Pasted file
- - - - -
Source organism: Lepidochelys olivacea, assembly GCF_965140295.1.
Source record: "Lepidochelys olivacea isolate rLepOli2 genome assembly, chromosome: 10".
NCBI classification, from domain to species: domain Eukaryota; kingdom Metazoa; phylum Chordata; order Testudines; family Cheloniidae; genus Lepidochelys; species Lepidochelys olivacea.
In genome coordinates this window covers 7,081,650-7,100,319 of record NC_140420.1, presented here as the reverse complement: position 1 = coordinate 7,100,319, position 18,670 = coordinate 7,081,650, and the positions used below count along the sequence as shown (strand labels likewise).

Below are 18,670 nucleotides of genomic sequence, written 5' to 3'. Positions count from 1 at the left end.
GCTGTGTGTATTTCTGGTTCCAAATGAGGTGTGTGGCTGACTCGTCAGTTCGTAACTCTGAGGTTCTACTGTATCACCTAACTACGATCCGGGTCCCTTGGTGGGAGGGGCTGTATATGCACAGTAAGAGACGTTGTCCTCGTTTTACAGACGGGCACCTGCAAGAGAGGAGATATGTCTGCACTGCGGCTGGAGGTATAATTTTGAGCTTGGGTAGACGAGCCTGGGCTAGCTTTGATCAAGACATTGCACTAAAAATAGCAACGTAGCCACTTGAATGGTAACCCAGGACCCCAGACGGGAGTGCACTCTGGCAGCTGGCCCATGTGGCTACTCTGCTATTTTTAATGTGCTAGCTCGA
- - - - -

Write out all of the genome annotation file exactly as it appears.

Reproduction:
Source organism: Lepidochelys olivacea, assembly GCF_965140295.1.
Source record: "Lepidochelys olivacea isolate rLepOli2 genome assembly, chromosome: 10".
NCBI classification, from domain to species: domain Eukaryota; kingdom Metazoa; phylum Chordata; order Testudines; family Cheloniidae; genus Lepidochelys; species Lepidochelys olivacea.
In genome coordinates this window covers 7,081,650-7,100,319 of record NC_140420.1, presented here as the reverse complement: position 1 = coordinate 7,100,319, position 18,670 = coordinate 7,081,650, and the positions used below count along the sequence as shown (strand labels likewise).

Below are 18,670 nucleotides of genomic sequence, written 5' to 3'. Positions count from 1 at the left end.
GCTGTGTGTATTTCTGGTTCCAAATGAGGTGTGTGGCTGACTCGTCAGTTCGTAACTCTGAGGTTCTACTGTATCACCTAACTACGATCCGGGTCCCTTGGTGGGAGGGGCTGTATATGCACAGTAAGAGACGTTGTCCTCGTTTTACAGACGGGCACCTGCAAGAGAGGAGATATGTCTGCACTGCGGCTGGAGGTATAATTTTGAGCTTGGGTAGACGAGCCTGGGCTAGCTTTGATCAAGACATTGCACTAAAAATAGCAACGTAGCCACTTGAATGGTAACCCAGGACCCCAGACGGGAGTGCACTCTGGCAGCTGGCCCATGTGGCTACTCTGCTATTTTTAATGTGCTAGCTCGA